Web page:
Since the U.S. departure, Iran, too, has taken steps that have put it out of compliance with the agreement, including enriching uranium to 20 percent purity. Iranian leaders say they’ll return to compliance with the deal once the United States lifts its sanctions — ideally returning to the 2016 status, they say. But Biden has indicated he wants Iran to return to compliance first before he’ll lift sanctions.”

“People who worked in the Trump administration say the new president shouldn’t lift any of the sanctions because the nuclear deal isn’t worth reviving. Rather, they argue that the Trump team handed Biden a gift by placing Iran’s Islamist regime under such intense pressure.

“Don’t let up,” said Len Khodorkovsky, a former senior State Department adviser on Iran policy. “The only way to get positive movement out of Iran is to increase pressure.”

The deal’s supporters, however, point out that Trump’s strategy failed to push Iran into talks for a more stringent agreement. Nor has Tehran stopped other behavior that has upset the U.S. and its allies, such as backing militias outside its borders; it’s also closer to being able to build a nuclear weapon today than it was when the U.S. was in the deal.”

“Former U.S. officials say it’s possible that Biden’s final decisions will result in a mixed picture: Non-nuclear sanctions with a solid legal basis will stay on, while other sanctions – such as some that appear intended to wreck the nuclear deal – will likely be removed.

The Biden team might also take an incremental approach: Offer some limited sanctions relief in exchange for initial actions on Iran’s part to roll back its recent nuclear advances as a first step toward a full return to the agreement by both countries.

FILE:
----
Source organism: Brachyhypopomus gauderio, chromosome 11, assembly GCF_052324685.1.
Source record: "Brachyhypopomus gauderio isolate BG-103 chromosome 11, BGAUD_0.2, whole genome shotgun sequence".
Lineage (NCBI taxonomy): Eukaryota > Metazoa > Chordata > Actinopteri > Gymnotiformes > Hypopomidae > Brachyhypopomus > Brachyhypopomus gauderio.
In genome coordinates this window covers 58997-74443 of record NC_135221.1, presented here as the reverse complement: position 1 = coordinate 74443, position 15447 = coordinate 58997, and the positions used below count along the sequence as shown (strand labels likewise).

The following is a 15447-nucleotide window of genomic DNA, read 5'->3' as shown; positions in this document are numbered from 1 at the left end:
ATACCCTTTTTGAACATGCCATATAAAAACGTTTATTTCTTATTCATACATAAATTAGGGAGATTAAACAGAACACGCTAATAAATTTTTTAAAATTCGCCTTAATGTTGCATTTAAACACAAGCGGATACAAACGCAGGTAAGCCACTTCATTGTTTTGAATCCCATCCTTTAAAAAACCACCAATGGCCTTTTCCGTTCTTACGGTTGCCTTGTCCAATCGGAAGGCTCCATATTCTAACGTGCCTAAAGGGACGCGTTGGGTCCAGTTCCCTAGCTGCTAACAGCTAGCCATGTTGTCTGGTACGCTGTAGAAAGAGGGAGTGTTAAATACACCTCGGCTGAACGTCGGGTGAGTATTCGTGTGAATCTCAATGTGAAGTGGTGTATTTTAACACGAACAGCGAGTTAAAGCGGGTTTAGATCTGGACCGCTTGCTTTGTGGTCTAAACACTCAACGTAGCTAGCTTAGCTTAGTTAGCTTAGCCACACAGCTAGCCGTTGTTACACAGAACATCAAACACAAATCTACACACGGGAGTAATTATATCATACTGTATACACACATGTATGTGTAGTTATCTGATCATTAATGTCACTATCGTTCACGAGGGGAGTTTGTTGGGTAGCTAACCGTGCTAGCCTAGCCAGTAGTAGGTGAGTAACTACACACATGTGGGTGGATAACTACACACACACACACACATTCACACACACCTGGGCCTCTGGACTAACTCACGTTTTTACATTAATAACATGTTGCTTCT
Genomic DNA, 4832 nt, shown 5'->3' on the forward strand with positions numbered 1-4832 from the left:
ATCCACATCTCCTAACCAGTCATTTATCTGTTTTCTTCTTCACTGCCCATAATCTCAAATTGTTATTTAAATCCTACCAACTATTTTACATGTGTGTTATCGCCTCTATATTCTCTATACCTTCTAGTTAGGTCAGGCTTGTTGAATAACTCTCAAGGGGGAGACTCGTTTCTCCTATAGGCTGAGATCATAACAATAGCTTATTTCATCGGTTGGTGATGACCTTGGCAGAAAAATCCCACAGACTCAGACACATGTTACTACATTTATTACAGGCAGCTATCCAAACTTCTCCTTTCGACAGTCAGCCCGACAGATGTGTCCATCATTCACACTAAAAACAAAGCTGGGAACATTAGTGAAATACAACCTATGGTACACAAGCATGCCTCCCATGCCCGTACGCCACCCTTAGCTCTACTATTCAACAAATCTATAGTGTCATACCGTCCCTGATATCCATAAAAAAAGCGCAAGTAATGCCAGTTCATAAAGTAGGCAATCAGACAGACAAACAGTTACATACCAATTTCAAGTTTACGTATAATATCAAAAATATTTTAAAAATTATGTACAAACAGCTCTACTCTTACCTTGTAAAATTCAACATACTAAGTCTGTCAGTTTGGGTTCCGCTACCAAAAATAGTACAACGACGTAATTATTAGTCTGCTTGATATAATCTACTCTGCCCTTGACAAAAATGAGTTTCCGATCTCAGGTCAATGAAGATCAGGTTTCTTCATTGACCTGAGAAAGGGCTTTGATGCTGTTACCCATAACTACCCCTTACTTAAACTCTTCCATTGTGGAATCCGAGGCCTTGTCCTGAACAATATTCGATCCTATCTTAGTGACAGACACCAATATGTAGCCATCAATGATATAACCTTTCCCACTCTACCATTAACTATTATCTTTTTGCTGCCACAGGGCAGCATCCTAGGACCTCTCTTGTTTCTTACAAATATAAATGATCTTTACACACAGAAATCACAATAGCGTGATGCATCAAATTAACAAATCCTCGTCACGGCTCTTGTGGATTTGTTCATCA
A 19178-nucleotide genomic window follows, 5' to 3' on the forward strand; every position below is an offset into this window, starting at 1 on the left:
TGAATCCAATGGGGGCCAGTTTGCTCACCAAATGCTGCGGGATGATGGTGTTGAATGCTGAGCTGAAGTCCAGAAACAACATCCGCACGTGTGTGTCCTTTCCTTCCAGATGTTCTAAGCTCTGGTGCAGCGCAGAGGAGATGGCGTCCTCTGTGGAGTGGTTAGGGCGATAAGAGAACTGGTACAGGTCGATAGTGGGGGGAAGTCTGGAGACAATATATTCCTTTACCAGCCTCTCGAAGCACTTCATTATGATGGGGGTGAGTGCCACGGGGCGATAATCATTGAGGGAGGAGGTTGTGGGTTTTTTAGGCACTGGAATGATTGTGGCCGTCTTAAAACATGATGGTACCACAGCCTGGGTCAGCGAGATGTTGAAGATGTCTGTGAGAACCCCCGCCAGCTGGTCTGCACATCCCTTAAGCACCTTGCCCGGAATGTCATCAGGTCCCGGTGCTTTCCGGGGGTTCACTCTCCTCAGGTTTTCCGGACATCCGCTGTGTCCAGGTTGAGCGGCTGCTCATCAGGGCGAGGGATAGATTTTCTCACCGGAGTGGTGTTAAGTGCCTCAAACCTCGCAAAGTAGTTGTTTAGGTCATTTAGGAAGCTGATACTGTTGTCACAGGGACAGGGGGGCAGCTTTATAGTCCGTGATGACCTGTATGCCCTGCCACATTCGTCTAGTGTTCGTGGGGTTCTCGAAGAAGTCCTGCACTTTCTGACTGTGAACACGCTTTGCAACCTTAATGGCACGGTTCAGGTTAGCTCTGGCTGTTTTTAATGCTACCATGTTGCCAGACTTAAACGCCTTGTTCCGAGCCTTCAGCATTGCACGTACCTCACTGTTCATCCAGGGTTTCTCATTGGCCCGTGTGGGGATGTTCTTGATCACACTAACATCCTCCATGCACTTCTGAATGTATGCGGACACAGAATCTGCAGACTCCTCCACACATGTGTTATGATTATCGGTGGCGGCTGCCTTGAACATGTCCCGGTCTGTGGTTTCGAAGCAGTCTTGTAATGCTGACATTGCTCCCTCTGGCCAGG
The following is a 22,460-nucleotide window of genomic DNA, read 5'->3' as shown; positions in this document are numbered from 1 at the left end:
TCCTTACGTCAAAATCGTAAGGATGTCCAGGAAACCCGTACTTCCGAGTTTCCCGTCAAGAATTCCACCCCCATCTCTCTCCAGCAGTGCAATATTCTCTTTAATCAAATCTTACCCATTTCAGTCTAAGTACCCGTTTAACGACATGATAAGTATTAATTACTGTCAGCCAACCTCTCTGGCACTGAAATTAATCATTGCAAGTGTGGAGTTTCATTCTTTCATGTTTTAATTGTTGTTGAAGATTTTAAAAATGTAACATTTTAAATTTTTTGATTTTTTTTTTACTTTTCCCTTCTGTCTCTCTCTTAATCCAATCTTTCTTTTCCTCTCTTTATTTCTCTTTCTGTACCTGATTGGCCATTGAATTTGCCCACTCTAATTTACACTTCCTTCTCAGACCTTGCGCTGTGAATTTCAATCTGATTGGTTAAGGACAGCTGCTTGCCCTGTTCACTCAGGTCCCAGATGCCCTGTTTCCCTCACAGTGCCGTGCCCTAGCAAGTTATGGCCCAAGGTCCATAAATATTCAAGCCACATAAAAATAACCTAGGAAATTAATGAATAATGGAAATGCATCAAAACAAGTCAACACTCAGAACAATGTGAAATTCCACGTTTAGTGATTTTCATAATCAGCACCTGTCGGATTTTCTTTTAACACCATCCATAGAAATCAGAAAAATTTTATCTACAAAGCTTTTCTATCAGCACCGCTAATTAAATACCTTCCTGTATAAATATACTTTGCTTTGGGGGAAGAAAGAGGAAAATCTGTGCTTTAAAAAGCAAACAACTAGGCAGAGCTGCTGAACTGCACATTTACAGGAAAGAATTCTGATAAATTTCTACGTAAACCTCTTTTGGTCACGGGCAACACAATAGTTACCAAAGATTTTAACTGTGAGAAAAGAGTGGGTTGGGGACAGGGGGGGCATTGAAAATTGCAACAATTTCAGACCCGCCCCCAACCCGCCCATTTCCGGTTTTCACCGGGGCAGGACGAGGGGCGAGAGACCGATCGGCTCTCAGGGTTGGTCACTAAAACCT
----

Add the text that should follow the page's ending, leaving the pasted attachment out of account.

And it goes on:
There is pressure to move quickly. For one thing, Iran’s presidential election, set for June, could usher into power a hardline government opposed to the nuclear deal.

But when asked for comment, a State Department official indicated the process of returning to the agreement will take longer than many advocates might wish.

“Iran is a long way from returning to compliance, and there are many steps in the process we will need to evaluate,” the official said in a written statement. “Our first order of business will be consulting with Congress and our allies on the path forward.””

Iran expands nuclear program amid heightened tensions with the US

“The new 20 percent enrichment target was set by Iran’s parliament last month in response to the assassination of the country’s top nuclear scientist, Mohsen Fakhrizadeh. Fakhrizadeh was killed near Tehran on November 27, 2020, in an ambush that Iran has blamed on Israel.

And the same new law that mandates 20 percent enrichment also raises the imminent specter of international nuclear inspectors being expelled from the country: According to the New York Times, Iran has set “a two-month deadline for oil and banking sanctions against Iran to be lifted before inspectors are barred.” Currently, the IAEA says it has “inspectors present in Iran on a 24/7 basis and they have regular access to Fordow.””